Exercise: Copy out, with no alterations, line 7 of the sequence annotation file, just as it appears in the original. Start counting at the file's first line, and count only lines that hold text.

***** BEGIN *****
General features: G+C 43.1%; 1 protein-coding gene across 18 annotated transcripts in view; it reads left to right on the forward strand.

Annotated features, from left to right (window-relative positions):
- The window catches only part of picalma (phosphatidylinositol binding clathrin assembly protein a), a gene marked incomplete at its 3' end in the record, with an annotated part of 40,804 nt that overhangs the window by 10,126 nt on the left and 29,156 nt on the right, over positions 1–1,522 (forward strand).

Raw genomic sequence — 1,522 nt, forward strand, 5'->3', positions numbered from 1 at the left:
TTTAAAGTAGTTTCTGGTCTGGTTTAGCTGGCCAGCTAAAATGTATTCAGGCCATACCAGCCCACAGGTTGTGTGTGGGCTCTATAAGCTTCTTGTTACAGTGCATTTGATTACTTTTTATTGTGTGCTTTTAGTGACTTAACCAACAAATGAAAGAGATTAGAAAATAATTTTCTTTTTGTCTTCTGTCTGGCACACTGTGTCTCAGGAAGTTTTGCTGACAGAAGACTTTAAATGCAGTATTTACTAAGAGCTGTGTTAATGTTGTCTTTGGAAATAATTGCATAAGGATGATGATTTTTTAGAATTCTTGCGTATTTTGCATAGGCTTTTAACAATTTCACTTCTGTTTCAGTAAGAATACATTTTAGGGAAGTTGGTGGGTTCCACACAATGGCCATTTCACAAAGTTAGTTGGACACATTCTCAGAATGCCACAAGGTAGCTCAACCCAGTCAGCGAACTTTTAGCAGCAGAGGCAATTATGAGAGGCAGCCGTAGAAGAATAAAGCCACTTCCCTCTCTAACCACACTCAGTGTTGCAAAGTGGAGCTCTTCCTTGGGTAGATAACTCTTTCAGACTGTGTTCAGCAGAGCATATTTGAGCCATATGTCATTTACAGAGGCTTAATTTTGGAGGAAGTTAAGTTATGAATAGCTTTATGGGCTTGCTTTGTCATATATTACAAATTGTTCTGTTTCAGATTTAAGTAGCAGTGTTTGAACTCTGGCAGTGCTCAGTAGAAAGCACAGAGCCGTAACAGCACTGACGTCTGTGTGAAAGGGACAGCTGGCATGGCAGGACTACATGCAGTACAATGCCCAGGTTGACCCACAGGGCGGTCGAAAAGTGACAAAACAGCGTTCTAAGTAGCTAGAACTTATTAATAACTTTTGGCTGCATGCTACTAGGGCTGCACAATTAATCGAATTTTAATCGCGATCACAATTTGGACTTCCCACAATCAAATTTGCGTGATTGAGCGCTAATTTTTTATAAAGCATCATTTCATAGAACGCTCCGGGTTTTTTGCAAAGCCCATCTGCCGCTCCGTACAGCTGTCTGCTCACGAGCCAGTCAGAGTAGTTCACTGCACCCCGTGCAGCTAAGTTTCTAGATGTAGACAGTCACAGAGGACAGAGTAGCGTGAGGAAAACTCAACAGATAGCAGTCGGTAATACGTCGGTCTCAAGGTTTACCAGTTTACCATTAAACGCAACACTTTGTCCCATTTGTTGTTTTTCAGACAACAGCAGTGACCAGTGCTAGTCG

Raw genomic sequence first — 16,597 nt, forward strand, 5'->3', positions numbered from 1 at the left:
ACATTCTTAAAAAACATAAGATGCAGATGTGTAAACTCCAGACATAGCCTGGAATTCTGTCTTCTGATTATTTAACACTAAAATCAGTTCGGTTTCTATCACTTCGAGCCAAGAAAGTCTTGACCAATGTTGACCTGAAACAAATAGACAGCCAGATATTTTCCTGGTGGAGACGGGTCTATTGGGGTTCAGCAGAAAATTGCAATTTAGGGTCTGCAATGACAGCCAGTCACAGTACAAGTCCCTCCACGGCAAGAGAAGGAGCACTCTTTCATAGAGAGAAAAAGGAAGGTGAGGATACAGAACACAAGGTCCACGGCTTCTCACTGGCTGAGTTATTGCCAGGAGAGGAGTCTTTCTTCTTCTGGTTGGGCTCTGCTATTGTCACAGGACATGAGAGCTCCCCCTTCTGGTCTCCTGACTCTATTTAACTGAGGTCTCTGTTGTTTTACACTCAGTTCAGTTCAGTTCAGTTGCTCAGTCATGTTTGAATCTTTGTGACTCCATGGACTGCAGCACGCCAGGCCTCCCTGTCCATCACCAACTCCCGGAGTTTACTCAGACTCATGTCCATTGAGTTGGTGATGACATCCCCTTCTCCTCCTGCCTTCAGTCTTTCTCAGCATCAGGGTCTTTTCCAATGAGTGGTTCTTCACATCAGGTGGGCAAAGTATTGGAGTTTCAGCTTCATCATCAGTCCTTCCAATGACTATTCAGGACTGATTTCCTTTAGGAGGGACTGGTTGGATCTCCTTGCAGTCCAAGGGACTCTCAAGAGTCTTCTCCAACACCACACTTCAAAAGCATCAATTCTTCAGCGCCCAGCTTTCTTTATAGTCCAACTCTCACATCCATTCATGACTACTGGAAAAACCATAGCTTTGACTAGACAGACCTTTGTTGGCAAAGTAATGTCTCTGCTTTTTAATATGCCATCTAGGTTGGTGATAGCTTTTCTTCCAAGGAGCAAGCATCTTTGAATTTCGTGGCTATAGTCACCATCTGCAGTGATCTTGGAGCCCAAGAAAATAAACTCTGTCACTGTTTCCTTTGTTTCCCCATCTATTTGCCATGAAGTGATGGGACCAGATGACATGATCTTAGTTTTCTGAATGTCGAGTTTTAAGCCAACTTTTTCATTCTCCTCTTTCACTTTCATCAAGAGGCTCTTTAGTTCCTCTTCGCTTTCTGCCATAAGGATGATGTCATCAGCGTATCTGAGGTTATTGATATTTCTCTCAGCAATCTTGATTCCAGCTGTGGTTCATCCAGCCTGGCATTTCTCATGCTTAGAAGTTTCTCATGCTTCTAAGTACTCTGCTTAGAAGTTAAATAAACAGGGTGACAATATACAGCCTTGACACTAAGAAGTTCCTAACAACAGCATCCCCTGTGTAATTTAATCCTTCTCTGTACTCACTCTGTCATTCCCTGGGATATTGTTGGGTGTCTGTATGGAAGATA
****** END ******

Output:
ACATTCTTAAAAAACATAAGATGCAGATGTGTAAACTCCAGACATAGCCTGGAATTCTGTCTTCTGATTATTTAACACTAAAATCAGTTCGGTTTCTATCACTTCGAGCCAAGAAAGTCTTGACCAATGTTGACCTGAAACAAATAGACAGCCAGATATTTTCCTGGTGGAGACGGGTCTATTGGGGTTCAGCAGAAAATTGCAATTTAGGGTCTGCAATGACAGCCAGTCACAGTACAAGTCCCTCCACGGCAAGAGAAGGAGCACTCTTTCATAGAGAGAAAAAGGAAGGTGAGGATACAGAACACAAGGTCCACGGCTTCTCACTGGCTGAGTTATTGCCAGGAGAGGAGTCTTTCTTCTTCTGGTTGGGCTCTGCTATTGTCACAGGACATGAGAGCTCCCCCTTCTGGTCTCCTGACTCTATTTAACTGAGGTCTCTGTTGTTTTACACTCAGTTCAGTTCAGTTCAGTTGCTCAGTCATGTTTGAATCTTTGTGACTCCATGGACTGCAGCACGCCAGGCCTCCCTGTCCATCACCAACTCCCGGAGTTTACTCAGACTCATGTCCATTGAGTTGGTGATGACATCCCCTTCTCCTCCTGCCTTCAGTCTTTCTCAGCATCAGGGTCTTTTCCAATGAGTGGTTCTTCACATCAGGTGGGCAAAGTATTGGAGTTTCAGCTTCATCATCAGTCCTTCCAATGACTATTCAGGACTGATTTCCTTTAGGAGGGACTGGTTGGATCTCCTTGCAGTCCAAGGGACTCTCAAGAGTCTTCTCCAACACCACACTTCAAAAGCATCAATTCTTCAGCGCCCAGCTTTCTTTATAGTCCAACTCTCACATCCATTCATGACTACTGGAAAAACCATAGCTTTGACTAGACAGACCTTTGTTGGCAAAGTAATGTCTCTGCTTTTTAATATGCCATCTAGGTTGGTGATAGCTTTTCTTCCAAGGAGCAAGCATCTTTGAATTTCGTGGCTATAGTCACCATCTGCAGTGATCTTGGAGCCCAAGAAAATAAACTCTGTCACTGTTTCCTTTGTTTCCCCATCTATTTGCCATGAAGTGATGGGACCAGATGACATGATCTTAGTTTTCTGAATGTCGAGTTTTAAGCCAACTTTTTCATTCTCCTCTTTCACTTTCATCAAGAGGCTCTTTAGTTCCTCTTCGCTTTCTGCCATAAGGATGATGTCATCAGCGTATCTGAGGTTATTGATATTTCTCTCAGCAATCTTGATTCCAGCTGTGGTTCATCCAGCCTGGCATTTCTCATGCTTAGAAGTTTCTCATGCTTCTAAGTACTCTGCTTAGAAGTTAAATAAACAGGGTGACAATATACAGCCTTGACACTAAGAAGTTCCTAACAACAGCATCCCCTGTGTAATTTAATCCTTCTCTGTACTCACTCTGTCATTCCCTGGGATATTGTTGGGTGTCTGTATGGAAGATA